Small cars could be the answer to traffic congestion

Published: Sunday 3rd January 2016 by The News Editor

Comments (1)

Towns and roads in the UK are becoming more clogged with traffic every year. While some measures to reduce congestion have been introduced, such as more cycle lanes and improved public transport, the numbers are still going up. If we cannot reduce the number of cars, should we look to reduce the size of them instead?

In Japan, there is a whole section of cars for sale called Kei cars. They are compact cars that, by law, cannot be longer than 3.4m and no wider than 1.48m, and they can only be fitted with an engine of up to 660cc to encourage low emissions and high economy.

An example of a Kei car made in Europe is the Smart Fortwo, which shows the sort of fun car that can be built within tight regulations. In Japan, there is a whole raft of Kei cars, from five-seater family estates to two-seater sports cars.

While the Kei car model may not be the ideal solution for the UK’s clogged-up roads, it does pose an interesting alternative to trying to regulate traffic or creating more space for it. It has been shown in a number of studies that building new roads is not a solution to traffic congestion. Simply put, the more space you create for traffic, the more it will expand to fill that space, so the problem just becomes worse.

At present, all cars pay Vehicle Excise Duty, better known as road tax, based on each car’s carbon dioxide emissions. This has prompted most car buyers to opt for a car with lower emissions, which has helped cut the UK’s carbon footprint significantly.

Using this type of tax system to penalise those who choose cars with high CO2 outputs and reward those who drive a low emissions car, it is surely possible to come up with a system that also prompts drivers to choose a smaller car?

A smaller car is likely to be cheaper to buy or lease and cost less to run, so the incentive is already there for many drivers. If legislation makes it attractive for car drivers to choose this type of vehicle, car makers will quickly follow with cars to suit this market. If you don’t think that’s likely, look at the way the market in the UK has swung towards diesel-powered cars since the mid-1990s when it became tax-efficient for company drivers to choose this type of engine.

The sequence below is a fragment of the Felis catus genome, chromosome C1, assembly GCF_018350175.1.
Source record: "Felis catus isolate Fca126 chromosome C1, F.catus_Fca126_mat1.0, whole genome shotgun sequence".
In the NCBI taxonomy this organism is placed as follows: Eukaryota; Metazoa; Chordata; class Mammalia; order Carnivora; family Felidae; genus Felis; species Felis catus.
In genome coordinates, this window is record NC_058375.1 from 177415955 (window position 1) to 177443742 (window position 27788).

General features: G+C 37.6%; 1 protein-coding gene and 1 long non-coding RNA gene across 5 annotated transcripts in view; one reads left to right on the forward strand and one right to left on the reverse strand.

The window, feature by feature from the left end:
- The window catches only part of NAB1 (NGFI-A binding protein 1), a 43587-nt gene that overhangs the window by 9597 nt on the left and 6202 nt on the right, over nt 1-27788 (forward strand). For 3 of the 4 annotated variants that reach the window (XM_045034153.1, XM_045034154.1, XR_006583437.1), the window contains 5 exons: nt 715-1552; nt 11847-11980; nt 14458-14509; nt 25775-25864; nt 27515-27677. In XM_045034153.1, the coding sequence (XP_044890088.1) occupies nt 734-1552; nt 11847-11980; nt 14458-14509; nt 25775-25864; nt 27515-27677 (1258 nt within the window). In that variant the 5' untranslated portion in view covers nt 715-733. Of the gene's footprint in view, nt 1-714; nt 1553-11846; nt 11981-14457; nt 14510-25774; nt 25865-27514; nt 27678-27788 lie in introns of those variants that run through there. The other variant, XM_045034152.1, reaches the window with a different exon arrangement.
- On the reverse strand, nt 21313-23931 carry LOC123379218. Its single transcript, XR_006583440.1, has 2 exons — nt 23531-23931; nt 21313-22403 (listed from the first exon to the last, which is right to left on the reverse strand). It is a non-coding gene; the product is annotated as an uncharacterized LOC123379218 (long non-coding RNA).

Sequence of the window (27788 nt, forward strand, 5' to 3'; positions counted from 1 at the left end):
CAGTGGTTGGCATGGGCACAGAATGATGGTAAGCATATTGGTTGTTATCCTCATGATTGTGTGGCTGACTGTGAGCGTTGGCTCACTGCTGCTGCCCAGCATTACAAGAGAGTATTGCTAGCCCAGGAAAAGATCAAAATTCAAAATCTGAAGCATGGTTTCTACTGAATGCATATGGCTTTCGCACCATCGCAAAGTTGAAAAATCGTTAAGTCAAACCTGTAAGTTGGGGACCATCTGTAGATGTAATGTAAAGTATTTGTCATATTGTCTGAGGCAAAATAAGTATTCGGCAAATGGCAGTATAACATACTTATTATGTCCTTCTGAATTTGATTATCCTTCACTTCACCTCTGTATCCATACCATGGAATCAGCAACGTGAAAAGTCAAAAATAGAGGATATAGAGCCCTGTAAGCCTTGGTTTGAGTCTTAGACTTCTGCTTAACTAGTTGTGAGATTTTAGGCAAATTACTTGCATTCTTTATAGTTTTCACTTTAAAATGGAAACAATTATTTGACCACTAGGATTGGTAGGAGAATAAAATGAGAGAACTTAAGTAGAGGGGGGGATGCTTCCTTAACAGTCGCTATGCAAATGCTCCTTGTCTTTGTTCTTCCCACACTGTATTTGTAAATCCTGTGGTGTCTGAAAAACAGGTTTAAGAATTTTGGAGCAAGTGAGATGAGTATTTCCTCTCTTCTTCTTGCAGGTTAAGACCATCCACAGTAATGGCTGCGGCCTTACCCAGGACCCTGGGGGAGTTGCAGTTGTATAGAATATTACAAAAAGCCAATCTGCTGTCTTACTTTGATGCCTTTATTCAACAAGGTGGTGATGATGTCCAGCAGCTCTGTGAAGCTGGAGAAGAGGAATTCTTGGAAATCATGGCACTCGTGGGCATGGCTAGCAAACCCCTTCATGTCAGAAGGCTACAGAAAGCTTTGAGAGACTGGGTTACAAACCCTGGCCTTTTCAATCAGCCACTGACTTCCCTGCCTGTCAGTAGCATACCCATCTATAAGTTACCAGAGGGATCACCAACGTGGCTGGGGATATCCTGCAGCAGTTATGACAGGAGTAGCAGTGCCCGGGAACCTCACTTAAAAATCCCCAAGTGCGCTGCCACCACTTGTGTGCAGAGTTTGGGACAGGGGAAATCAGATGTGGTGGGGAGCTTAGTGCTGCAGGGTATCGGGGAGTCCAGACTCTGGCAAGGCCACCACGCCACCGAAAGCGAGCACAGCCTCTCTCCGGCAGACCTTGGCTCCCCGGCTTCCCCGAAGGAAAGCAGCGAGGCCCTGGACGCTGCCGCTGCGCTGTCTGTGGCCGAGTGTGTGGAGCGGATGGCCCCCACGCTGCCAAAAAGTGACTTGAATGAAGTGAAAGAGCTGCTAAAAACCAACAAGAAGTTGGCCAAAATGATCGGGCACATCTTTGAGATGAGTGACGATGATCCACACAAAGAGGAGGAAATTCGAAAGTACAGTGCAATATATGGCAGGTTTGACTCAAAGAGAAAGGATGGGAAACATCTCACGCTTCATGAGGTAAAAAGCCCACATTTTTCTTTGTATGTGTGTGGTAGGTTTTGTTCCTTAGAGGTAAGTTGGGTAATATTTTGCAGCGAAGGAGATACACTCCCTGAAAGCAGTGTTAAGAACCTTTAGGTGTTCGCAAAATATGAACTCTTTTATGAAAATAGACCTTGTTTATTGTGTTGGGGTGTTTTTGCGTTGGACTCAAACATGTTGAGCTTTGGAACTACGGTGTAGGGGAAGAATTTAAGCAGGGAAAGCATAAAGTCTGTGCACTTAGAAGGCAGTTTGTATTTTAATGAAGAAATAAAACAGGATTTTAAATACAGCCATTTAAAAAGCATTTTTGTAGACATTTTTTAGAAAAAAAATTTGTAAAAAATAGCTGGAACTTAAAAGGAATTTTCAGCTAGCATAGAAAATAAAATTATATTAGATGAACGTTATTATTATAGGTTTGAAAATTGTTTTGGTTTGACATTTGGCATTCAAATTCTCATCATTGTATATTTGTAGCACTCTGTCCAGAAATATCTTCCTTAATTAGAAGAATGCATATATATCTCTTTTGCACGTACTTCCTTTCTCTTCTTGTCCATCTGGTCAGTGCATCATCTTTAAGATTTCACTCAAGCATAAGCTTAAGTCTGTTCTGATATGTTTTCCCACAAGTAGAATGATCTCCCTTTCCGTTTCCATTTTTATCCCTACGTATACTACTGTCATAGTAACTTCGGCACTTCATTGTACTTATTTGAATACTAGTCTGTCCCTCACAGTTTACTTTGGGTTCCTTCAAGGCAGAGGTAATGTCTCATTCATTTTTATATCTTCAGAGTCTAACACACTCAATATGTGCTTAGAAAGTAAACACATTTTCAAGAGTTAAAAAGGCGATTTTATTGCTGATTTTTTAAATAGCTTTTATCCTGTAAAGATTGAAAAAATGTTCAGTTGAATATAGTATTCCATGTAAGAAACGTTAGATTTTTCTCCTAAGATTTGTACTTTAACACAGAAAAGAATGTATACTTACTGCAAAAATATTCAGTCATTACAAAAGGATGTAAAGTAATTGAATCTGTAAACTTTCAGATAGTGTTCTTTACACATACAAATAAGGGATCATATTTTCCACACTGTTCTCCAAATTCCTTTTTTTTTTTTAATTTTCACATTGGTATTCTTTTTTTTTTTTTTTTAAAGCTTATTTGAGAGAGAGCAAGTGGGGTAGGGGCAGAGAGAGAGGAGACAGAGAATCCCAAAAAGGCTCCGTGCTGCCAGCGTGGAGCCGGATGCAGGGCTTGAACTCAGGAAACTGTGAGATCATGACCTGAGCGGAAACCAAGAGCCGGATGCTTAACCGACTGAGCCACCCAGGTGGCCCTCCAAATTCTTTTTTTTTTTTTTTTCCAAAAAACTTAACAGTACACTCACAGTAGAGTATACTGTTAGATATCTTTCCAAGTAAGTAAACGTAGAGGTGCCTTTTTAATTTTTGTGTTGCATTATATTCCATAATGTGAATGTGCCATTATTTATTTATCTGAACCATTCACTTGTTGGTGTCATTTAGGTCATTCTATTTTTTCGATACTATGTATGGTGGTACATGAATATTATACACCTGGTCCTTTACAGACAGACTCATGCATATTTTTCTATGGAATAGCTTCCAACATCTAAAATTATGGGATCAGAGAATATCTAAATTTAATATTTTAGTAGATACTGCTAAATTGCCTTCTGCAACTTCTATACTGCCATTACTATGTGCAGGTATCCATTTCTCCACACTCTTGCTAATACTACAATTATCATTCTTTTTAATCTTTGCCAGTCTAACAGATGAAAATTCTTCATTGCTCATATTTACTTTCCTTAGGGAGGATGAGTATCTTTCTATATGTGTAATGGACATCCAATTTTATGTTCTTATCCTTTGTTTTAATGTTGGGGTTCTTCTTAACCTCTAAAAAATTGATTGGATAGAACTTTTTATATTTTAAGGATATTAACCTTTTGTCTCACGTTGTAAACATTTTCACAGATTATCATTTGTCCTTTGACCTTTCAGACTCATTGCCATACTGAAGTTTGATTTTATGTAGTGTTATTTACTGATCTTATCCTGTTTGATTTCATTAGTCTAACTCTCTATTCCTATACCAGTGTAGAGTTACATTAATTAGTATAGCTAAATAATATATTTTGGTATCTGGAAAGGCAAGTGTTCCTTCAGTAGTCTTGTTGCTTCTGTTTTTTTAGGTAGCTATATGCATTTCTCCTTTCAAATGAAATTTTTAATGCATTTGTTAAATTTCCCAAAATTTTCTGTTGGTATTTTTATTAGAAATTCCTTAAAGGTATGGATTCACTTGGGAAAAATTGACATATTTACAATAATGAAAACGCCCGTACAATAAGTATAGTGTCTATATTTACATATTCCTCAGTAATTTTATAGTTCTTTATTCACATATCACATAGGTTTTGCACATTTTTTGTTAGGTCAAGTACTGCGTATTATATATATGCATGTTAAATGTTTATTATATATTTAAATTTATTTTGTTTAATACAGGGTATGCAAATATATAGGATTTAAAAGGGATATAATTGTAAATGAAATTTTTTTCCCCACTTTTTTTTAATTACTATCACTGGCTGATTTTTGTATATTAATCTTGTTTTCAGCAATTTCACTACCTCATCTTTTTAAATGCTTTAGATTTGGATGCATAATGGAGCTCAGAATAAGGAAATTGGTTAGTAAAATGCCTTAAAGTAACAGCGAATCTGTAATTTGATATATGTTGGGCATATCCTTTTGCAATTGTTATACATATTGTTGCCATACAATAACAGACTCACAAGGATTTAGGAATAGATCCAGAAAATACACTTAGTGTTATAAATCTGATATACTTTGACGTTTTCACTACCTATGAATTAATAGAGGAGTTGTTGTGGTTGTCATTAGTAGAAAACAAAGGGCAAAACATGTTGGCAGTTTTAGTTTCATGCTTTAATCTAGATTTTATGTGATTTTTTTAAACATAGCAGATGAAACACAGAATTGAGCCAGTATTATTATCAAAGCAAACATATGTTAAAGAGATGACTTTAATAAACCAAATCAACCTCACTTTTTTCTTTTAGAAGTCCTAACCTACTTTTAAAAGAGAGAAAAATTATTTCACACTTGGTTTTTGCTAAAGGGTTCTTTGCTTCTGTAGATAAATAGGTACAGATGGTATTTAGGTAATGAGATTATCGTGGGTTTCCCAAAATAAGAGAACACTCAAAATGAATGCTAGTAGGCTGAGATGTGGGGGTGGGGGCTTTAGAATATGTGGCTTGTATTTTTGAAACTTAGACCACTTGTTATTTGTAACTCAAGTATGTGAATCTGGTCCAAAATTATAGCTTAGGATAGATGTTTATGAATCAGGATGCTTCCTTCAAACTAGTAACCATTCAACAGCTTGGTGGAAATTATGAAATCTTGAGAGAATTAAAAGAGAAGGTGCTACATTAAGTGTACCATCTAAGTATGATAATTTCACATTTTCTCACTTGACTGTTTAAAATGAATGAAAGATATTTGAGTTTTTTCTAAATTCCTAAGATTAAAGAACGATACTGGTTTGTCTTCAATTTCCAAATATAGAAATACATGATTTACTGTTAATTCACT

As smaller cars occupy less road space, you can fit more into the same amount of road space or car parking. This means shorter traffic queues, more easily available parking and, perhaps, even cheaper parking as more cars can be fitted into a given space.

While some drivers will always need a larger car for practical purposes, incentivising most drivers to choose a smaller car could help unclog our towns and cities. It’s better that we, as drivers, have a say in this rather it being forced upon us.

Copyright Press Association 2016

Published: Sunday 3rd January 2016 by The News Editor

Comments (1)
  • Kevin Marshall

    Fair enough if the politicians and the like swop their Bentleys and Jags for these Noddy cars.That will never happen,also I thought the ”road tax’ was to repair and maintain the roads? looking at the state of our cart track pot hole ridden highways the money isn’t doing what it says on the tin.

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